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monoprint meaning one print

MONOPRINTmeaning one print

American artists began making monotypes during the 1880s in Europe and the United States. In Italy Frank Duveneck and the artists in his circle created them on a portable press for their own amusement and taught the process to other artists when they returned to the United States. Artists studying in Paris also began making monotypes as a group activity, experimenting with the process in conjunction with their drawing or printmaking activity. None of them adopted it as a primary medium. Monotypes were made in a spirit of improvisation, a release from the restrictions of academic training.

Spontaneity and experimentation have always characterized the monotype. In contrast to other printmaking techniques, an artist does not need special equipment or technical training to make a monotype.
  • In its purest and simplest form, a monotype is made by drawing with printer's ink or oil paint on a smooth surface such as glass or a metal plate.
  • The image is then transferred to paper before it dries, using a printing press or other means of pressure, ranging from the back of a spoon to a palm of the hand, or even the wringer of an old washing machine.
  • Because most of the image is transferred in the printing process, only one strong impression can be taken, hence the term monotype (one print).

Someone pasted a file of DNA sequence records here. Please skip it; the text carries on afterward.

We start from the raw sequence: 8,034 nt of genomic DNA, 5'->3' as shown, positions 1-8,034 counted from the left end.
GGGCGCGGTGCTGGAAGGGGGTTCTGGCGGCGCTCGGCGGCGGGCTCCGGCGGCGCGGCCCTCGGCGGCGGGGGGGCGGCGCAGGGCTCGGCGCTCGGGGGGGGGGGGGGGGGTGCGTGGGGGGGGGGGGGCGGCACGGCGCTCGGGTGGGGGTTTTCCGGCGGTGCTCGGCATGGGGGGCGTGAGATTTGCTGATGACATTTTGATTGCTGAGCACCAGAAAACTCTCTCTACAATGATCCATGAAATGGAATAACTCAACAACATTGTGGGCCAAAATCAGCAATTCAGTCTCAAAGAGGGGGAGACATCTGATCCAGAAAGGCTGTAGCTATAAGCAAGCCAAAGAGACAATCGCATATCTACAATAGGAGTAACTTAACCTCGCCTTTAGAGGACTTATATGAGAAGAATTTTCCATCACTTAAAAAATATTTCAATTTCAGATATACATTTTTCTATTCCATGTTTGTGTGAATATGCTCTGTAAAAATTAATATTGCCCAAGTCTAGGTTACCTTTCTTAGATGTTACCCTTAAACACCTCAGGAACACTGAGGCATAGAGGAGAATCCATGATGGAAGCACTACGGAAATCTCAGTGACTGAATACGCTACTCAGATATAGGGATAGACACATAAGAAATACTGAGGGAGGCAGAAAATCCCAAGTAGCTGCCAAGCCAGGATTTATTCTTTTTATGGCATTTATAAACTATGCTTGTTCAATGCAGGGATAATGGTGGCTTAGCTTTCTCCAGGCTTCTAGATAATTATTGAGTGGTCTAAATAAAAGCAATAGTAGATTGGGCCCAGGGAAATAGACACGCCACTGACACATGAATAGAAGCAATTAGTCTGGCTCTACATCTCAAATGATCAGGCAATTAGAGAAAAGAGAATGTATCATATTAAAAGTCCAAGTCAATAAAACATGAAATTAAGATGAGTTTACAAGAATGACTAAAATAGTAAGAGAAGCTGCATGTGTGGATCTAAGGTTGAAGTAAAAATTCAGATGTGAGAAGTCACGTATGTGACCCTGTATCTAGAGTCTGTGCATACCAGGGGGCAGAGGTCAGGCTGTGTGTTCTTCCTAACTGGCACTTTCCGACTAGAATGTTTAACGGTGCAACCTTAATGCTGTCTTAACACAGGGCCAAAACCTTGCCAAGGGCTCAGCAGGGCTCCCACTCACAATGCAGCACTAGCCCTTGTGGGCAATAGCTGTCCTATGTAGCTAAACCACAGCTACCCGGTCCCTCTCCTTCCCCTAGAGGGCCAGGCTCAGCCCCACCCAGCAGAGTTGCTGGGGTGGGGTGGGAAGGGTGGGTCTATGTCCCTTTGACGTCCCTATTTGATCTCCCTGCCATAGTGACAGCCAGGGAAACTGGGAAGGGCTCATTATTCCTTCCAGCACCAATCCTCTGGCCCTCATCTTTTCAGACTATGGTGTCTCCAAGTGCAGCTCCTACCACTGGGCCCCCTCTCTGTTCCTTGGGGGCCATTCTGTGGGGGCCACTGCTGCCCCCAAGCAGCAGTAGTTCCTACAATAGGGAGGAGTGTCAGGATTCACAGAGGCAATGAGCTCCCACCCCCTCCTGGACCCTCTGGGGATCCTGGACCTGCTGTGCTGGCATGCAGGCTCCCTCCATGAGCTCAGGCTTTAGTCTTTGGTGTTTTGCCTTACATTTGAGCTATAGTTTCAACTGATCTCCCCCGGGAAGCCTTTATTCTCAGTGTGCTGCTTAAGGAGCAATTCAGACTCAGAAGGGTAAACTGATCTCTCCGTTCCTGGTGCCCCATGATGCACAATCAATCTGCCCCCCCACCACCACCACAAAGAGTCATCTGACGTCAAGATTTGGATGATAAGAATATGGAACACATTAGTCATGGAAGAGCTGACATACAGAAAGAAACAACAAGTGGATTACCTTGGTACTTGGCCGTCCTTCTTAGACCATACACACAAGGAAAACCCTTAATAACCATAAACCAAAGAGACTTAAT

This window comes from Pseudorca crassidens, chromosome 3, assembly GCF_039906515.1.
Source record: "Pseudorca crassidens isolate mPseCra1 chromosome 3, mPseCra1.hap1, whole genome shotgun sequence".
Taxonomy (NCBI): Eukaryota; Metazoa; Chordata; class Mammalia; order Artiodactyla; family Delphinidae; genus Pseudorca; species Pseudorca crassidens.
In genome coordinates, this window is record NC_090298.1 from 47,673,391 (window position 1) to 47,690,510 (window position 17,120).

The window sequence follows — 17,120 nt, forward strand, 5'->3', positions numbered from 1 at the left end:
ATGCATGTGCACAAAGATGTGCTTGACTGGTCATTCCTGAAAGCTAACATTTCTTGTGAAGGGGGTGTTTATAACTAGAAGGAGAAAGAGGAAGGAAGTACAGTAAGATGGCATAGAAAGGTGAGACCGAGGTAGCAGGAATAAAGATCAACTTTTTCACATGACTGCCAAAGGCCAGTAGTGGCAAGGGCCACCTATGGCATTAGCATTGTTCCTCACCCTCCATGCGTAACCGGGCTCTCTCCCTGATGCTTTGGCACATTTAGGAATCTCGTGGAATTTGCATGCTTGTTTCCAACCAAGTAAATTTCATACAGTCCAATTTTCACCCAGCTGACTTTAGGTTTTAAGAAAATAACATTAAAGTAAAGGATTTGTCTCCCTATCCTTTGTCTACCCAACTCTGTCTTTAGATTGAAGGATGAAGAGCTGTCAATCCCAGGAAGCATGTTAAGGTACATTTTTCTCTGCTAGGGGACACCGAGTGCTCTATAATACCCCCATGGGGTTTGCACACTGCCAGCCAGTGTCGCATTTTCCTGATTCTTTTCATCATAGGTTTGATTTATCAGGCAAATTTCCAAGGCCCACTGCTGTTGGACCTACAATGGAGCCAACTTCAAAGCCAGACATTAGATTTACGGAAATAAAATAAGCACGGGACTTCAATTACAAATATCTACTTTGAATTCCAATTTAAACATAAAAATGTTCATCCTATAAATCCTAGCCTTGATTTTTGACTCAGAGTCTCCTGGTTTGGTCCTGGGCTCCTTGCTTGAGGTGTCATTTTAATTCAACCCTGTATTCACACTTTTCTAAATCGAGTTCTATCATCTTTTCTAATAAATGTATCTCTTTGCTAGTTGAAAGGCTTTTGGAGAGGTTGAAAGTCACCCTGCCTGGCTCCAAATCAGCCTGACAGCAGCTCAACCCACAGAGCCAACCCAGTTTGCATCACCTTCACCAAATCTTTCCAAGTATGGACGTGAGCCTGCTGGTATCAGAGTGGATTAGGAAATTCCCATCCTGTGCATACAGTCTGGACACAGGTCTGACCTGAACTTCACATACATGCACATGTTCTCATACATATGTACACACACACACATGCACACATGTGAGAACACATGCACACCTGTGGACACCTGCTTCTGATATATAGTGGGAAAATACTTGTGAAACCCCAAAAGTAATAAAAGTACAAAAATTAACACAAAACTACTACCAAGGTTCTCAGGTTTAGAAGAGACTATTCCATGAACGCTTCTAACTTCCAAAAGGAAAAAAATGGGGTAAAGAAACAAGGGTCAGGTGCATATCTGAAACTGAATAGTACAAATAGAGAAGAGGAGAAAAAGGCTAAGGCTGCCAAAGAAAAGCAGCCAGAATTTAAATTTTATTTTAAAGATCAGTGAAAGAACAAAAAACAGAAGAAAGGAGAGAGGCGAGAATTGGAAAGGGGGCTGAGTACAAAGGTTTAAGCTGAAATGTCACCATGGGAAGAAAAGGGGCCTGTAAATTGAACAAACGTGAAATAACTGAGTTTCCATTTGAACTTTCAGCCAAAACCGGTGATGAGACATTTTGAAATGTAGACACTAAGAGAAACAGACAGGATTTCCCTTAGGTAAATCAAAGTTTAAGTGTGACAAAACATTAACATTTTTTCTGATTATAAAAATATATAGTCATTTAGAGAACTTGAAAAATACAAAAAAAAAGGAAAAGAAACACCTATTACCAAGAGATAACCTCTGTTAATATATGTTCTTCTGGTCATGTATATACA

• Additional impressions of the residual image are sometimes printed, but they are significantly fainter than the first pull. These are referred to as a“ghost print.”
Untitled (Group in Water)Eric Fischl, 1992color monotype, 91.4 x 185.7 cm(36 x 73 1/8 in.), Smithsonian American Art Museum
Edwin DickinsonJoyce Treiman, 1987color monotype with hand coloring and pencil additions, (7 x 5 in.), Private Collection

UntitledJoseph Jefferson, ca. 1885color monotype, 35.7 x 50.7 cm(14 1/16 x 20 in.), Smithsonian American Art Museum, Museum purchase and gift of the Reverend Dewolf Perry

narcissus joseph goldyne 1978 color monotype 44 9 x 30 2 cm 17 11 16 x 11 7 8 in private collection
NarcissusJoseph Goldyne, 1978color monotype, 44.9 x 30.2 cm(17 11/16 x 11 7/8 in.), Private Collection
The Pony,

Paul Gauguin c. 1902 - sheet: 32 x 59 cm gouache monotype touched with gum

or varnish on laid paper

Createx Monotype Colors are unique water-based, non-toxic, permanent paints crafted specifically for making monotypes.

Simply paint on any non-absorbent surface (i.e. Plexiglas) and allow to dry.

Transfer your image to dampened paper by rubbing, printing pin, or press.

This unique water-based process allow unlimited time to create the image, unlike oil-based inks which must be printed before dried.

Known as the most painterly method among the printmaking techniques, a monoprint is a non editionable kind of print and is essentially a printed painting.